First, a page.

Development and optimization of direct cell reprogramming
Direct reprogramming has significant implications for regenerative medicine, disease modeling, and potential therapeutic applications.
We are working on establishing reliable cell models for neurodegenerative diseases such as Parkinson's disease, Alzheimer's disease, Frontotemporal dementia (FTD), and glioblastoma which is crucial for testing bioactive compounds and potential therapeutic interventions.
Using these models researchers employ high-throughput screening techniques and various assays, including cell viability assays, apoptosis assays, and functional assays specific to the disease phenotype.
These models play a crucial role in early-stage drug discovery, allowing researchers to identify compounds with potential therapeutic effects on disease-related cellular processes.

Metabolism of neurooncology
We are focused on the investigation of neurooncology, tumors affecting the central nervous system (CNS), which includes the brain and spinal cord. One of the main research interests is the metabolism of glioblastoma cells and cells involved in neurofibromatosis pathology.
Second, searching for compounds modulating, targeting metabolism, and testing of bioactive compounds for drug discovery. We also have a stake in new techniques for early diagnostics of diseases.
Our holistic approach, combining a deep understanding of cellular metabolism, targeted drug development, rigorous testing of bioactive compounds, and innovative diagnostic techniques, is essential for advancing the field of neurooncology and improving patient outcomes. Interdisciplinary collaboration and leveraging cutting-edge technologies will be pivotal in making progress in these areas.

Development of exosome reprogramming technology of malignant cells
We are planning to cover various stages involved in exosome reprogramming technology for malignant cells, including the isolation and characterization of exosomes, as well as the development of new techniques for reprogramming or treating malignant brain tissues.
The development of exosome-based therapies for malignant brain tissues is an exciting and rapidly evolving field, with ongoing research aimed at refining techniques and advancing these approaches toward clinical applications. Collaborative efforts between researchers, clinicians, and industry partners will be critical for the successful translation of exosome reprogramming technology into effective cancer treatments.

Analysis of exosomes in reprogrammed cells
Analyzing exosomes in reprogrammed cells is crucial for understanding the effects of reprogramming and the potential therapeutic applications. Analyzing exosomes in reprogrammed cells is a multidimensional process that involves combining multiple techniques to gain a comprehensive understanding of their cargo and functional effects. This integrated approach is essential for advancing our knowledge and harnessing the therapeutic potential of exosomes in the context of cellular reprogramming.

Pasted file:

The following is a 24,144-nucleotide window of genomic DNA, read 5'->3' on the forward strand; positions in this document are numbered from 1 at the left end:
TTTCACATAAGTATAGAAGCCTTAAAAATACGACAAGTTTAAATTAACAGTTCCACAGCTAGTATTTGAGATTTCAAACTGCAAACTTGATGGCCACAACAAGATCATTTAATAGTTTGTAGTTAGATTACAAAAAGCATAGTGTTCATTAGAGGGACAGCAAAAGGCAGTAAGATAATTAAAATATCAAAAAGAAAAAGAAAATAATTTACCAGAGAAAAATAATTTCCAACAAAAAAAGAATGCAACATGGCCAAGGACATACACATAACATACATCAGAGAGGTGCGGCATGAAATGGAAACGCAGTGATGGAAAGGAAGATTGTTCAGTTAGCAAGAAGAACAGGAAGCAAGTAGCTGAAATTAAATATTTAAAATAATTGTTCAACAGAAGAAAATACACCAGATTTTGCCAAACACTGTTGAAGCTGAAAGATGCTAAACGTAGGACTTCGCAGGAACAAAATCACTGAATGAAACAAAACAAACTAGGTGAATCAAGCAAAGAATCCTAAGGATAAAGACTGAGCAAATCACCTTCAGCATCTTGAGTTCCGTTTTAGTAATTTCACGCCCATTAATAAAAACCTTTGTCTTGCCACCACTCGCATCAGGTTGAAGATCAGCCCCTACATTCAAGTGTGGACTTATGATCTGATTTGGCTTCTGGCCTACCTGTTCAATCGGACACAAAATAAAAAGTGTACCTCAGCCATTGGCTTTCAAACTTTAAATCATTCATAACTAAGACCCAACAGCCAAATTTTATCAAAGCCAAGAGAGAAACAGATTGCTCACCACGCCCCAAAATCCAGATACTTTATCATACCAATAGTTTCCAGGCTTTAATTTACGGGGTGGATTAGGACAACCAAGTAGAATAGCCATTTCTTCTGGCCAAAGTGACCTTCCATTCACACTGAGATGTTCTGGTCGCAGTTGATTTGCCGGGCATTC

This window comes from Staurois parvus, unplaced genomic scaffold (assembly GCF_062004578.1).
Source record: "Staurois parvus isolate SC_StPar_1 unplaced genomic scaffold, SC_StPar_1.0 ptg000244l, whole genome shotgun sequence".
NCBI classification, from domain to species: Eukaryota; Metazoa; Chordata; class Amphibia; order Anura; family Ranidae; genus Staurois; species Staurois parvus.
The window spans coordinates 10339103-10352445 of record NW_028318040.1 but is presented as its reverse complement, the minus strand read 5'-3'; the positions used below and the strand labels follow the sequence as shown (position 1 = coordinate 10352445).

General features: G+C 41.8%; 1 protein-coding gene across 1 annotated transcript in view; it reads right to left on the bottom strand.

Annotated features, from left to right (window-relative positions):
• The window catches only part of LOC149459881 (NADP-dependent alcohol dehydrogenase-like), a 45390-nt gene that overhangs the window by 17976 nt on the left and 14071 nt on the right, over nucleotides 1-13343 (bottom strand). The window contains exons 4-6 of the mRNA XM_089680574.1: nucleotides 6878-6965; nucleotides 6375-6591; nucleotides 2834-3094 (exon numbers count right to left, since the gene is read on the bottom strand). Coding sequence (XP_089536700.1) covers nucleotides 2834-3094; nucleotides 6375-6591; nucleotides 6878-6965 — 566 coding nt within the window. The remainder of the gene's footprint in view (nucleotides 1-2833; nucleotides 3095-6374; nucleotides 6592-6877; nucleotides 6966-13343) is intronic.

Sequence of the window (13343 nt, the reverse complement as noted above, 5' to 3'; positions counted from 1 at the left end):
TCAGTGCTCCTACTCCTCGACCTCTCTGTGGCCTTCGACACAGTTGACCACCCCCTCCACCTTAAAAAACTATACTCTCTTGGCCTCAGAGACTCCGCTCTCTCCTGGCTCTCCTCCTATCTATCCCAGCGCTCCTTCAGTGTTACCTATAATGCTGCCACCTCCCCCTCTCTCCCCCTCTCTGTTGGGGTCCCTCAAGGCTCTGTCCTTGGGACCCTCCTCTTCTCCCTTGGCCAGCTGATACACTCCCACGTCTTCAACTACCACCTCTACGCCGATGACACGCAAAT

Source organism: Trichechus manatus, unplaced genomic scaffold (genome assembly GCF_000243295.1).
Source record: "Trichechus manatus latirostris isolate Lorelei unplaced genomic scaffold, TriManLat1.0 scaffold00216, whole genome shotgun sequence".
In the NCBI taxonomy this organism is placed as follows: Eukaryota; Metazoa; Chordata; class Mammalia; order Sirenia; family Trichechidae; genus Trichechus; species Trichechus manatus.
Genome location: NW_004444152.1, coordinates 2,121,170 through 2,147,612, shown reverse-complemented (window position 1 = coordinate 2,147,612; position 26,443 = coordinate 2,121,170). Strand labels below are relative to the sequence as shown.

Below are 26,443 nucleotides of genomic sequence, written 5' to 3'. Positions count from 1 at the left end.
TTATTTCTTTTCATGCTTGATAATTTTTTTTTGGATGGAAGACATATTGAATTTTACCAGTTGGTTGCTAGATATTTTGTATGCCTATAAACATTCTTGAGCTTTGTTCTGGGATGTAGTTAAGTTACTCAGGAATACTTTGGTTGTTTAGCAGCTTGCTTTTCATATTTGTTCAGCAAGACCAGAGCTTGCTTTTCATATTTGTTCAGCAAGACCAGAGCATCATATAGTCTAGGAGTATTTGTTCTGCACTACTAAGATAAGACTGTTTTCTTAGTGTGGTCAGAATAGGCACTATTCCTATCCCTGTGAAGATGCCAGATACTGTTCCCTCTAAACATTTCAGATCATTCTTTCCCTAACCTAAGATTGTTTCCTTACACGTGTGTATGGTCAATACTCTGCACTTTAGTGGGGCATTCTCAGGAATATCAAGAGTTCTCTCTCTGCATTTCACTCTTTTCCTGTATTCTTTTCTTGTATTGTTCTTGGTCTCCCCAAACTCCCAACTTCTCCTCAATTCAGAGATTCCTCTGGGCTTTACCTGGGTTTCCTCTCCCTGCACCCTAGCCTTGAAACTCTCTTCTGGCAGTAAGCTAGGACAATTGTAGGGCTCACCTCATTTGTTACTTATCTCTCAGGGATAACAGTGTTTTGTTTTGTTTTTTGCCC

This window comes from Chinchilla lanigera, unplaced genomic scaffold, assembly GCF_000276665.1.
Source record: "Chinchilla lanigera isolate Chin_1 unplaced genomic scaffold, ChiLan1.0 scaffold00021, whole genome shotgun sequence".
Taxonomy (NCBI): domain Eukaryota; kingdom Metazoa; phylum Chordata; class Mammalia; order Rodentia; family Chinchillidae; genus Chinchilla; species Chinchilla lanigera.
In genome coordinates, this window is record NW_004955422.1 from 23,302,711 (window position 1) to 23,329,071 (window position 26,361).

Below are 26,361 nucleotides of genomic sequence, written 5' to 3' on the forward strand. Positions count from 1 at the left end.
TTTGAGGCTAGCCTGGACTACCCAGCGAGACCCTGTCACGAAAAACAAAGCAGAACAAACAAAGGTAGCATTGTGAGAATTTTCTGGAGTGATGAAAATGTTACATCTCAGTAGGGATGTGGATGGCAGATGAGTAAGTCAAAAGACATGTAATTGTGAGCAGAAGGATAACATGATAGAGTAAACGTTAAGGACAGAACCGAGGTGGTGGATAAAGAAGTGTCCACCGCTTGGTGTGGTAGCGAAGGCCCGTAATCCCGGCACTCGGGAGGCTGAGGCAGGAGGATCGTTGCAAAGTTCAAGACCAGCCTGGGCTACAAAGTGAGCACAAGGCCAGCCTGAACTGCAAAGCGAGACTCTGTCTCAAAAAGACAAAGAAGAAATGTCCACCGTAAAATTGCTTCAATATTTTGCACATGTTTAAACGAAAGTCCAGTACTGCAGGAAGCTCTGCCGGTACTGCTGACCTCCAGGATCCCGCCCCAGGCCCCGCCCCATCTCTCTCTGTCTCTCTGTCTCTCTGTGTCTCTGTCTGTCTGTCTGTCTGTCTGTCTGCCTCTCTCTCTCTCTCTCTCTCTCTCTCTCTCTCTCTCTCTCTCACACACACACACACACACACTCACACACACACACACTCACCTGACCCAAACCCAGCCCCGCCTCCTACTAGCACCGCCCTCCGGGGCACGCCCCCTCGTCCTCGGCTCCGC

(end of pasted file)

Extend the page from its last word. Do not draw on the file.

Comparative analysis of exosomes in reprogrammed neurons obtained from healthy donors and patients with neurodegenerative diseases aims to provide a deep understanding of the differences in exosomal content between reprogrammed neurons from healthy donors and those from patients with neurodegenerative diseases. Such analyses contribute valuable insights into disease mechanisms, potential biomarkers, and therapeutic targets for neurodegenerative disorders.

New molecules for effective reprogramming, AI for metabolome analysis, rational drug design
The development of new molecules for effective cellular reprogramming is an active area of research, particularly in the context of regenerative medicine and disease modeling. Reprogramming typically involves converting one cell type into another, such as generating induced pluripotent stem cells (iPSCs) or directly converting one differentiated cell type into another. One of the key instruments we employ is bioinformatics and chemoinformatics.
Understanding the pathogenesis of complex neurodegenerative diseases or malignant diseases of neural tissue is impossible without an understanding of metabolism and its relationship to the genome. Bioinformatics and the application of modern ANNs allows us to discover hidden dependencies and features in the metabolome of cancer cells.
Finally, the third objective of AdVitam's Bioinformatics department is the intelligent development of novel small molecules for rare nervous system diseases and neurodegenerative diseases. We utilize the full state-of-the-art suite of methods for CADD - QSAR, molecular modeling & dynamics, HTVS, ANNs and others.
The field of reprogramming is dynamic, and ongoing research continues to unveil new molecules and strategies for improving efficiency, safety, and precision in cellular reprogramming. Collaborative efforts among researchers, clinicians, and industry partners are essential for translating these discoveries into practical applications for regenerative medicine and disease therapy.